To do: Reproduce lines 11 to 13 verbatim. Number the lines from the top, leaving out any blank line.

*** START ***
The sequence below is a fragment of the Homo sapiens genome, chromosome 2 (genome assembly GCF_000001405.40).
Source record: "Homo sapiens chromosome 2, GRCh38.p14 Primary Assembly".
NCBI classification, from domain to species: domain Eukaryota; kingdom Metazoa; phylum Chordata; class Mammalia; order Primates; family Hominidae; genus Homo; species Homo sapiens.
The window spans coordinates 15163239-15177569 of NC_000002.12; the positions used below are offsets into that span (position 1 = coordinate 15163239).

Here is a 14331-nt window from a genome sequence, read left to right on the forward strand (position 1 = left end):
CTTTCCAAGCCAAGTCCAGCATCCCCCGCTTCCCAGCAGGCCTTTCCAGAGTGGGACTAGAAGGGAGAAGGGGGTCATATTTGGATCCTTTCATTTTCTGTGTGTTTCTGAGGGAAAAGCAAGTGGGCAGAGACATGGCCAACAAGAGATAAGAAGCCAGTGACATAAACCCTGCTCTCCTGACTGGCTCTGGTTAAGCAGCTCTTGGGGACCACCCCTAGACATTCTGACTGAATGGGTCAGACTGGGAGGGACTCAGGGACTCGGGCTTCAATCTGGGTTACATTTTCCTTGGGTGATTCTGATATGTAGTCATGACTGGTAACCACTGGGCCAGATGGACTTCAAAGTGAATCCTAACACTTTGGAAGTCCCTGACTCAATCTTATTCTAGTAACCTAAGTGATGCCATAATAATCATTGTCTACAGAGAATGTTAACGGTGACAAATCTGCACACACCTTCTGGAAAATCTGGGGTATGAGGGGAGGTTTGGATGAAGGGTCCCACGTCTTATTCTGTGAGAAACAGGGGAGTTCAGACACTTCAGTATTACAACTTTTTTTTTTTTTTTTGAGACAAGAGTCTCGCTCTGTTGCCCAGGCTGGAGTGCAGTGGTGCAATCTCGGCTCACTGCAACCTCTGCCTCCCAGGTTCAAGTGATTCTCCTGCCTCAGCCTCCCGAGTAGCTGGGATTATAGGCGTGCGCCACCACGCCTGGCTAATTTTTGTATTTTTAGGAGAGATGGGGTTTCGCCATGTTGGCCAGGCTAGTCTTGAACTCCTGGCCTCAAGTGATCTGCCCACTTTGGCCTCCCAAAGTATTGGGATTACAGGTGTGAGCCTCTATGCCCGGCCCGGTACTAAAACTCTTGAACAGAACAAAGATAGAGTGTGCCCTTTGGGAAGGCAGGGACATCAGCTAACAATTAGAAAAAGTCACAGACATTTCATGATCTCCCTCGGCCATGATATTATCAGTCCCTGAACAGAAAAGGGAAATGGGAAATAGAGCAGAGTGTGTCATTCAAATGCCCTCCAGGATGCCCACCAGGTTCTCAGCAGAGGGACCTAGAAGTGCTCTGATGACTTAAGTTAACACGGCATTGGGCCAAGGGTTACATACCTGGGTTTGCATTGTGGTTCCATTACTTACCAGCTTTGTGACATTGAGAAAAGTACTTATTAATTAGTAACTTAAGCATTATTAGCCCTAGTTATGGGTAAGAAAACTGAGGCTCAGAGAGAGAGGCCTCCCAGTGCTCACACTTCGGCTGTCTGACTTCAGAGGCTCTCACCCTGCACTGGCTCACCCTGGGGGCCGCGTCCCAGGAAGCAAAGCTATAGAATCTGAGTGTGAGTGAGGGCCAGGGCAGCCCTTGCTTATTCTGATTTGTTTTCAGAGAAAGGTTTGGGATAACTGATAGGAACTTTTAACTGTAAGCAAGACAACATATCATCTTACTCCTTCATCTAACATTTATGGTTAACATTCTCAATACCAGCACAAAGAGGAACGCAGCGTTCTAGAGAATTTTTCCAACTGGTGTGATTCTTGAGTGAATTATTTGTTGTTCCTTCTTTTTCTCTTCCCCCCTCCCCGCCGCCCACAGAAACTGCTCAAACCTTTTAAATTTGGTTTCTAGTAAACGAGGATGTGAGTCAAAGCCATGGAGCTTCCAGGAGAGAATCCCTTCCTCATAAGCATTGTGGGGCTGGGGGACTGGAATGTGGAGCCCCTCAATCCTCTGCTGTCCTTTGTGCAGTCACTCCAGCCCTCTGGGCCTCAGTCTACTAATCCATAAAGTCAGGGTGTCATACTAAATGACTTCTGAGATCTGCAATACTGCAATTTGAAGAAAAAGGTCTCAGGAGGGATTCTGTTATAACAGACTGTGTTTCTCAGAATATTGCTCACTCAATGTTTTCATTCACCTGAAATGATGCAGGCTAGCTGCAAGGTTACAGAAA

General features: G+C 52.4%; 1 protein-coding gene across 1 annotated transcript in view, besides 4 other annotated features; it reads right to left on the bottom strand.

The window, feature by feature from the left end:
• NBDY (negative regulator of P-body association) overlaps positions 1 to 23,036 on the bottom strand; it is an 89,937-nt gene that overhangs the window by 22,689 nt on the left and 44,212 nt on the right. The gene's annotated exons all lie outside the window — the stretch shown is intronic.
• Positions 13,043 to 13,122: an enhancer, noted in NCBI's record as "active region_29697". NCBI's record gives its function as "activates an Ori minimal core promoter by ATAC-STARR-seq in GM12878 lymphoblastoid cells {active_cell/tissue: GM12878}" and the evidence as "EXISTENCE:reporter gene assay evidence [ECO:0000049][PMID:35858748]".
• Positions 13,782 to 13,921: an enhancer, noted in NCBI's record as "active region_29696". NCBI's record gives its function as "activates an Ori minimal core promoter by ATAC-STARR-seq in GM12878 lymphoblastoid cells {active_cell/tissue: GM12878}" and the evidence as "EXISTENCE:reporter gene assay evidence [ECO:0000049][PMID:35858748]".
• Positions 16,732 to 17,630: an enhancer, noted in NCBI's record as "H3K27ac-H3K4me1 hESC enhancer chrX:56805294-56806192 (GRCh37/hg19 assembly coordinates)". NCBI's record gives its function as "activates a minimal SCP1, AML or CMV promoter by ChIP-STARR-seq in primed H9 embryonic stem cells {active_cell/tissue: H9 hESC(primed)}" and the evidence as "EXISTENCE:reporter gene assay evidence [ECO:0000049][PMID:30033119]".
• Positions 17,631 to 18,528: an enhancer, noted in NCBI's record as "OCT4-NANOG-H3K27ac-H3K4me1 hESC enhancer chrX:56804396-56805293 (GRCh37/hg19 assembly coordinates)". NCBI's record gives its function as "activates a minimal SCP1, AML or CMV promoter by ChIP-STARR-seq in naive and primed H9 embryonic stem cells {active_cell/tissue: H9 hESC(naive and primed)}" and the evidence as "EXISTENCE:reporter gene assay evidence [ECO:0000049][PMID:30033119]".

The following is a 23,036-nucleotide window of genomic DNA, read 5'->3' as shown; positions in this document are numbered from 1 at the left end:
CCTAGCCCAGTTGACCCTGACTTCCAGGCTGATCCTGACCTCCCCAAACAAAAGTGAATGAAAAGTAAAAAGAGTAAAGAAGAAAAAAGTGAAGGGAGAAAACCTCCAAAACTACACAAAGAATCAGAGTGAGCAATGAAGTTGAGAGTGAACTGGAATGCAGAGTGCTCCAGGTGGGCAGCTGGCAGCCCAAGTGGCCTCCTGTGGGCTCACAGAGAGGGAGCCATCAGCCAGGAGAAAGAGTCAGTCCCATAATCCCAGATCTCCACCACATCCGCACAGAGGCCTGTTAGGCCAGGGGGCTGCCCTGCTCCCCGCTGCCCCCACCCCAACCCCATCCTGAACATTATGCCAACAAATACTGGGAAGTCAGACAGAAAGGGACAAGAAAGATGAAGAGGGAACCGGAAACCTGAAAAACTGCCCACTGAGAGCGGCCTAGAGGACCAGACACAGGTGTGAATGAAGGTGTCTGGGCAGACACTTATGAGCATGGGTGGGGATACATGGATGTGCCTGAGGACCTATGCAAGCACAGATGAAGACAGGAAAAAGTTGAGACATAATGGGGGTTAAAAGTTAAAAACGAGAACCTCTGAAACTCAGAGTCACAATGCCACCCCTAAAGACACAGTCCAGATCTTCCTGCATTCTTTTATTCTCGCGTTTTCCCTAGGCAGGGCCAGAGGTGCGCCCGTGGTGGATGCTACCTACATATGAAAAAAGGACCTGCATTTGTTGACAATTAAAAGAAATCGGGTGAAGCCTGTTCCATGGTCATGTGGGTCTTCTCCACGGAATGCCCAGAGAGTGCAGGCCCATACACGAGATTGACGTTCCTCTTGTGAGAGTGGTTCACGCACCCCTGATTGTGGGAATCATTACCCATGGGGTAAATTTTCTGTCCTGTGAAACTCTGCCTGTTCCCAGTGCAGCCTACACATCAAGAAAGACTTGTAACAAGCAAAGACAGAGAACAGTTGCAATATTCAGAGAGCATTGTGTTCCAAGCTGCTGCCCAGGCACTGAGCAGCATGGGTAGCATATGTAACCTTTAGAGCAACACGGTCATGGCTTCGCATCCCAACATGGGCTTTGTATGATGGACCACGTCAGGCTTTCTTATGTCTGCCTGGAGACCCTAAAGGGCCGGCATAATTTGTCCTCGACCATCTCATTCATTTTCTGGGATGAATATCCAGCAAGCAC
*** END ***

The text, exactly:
• Positions 13,782 to 13,921: an enhancer, noted in NCBI's record as "active region_29696". NCBI's record gives its function as "activates an Ori minimal core promoter by ATAC-STARR-seq in GM12878 lymphoblastoid cells {active_cell/tissue: GM12878}" and the evidence as "EXISTENCE:reporter gene assay evidence [ECO:0000049][PMID:35858748]".
• Positions 16,732 to 17,630: an enhancer, noted in NCBI's record as "H3K27ac-H3K4me1 hESC enhancer chrX:56805294-56806192 (GRCh37/hg19 assembly coordinates)". NCBI's record gives its function as "activates a minimal SCP1, AML or CMV promoter by ChIP-STARR-seq in primed H9 embryonic stem cells {active_cell/tissue: H9 hESC(primed)}" and the evidence as "EXISTENCE:reporter gene assay evidence [ECO:0000049][PMID:30033119]".
• Positions 17,631 to 18,528: an enhancer, noted in NCBI's record as "OCT4-NANOG-H3K27ac-H3K4me1 hESC enhancer chrX:56804396-56805293 (GRCh37/hg19 assembly coordinates)". NCBI's record gives its function as "activates a minimal SCP1, AML or CMV promoter by ChIP-STARR-seq in naive and primed H9 embryonic stem cells {active_cell/tissue: H9 hESC(naive and primed)}" and the evidence as "EXISTENCE:reporter gene assay evidence [ECO:0000049][PMID:30033119]".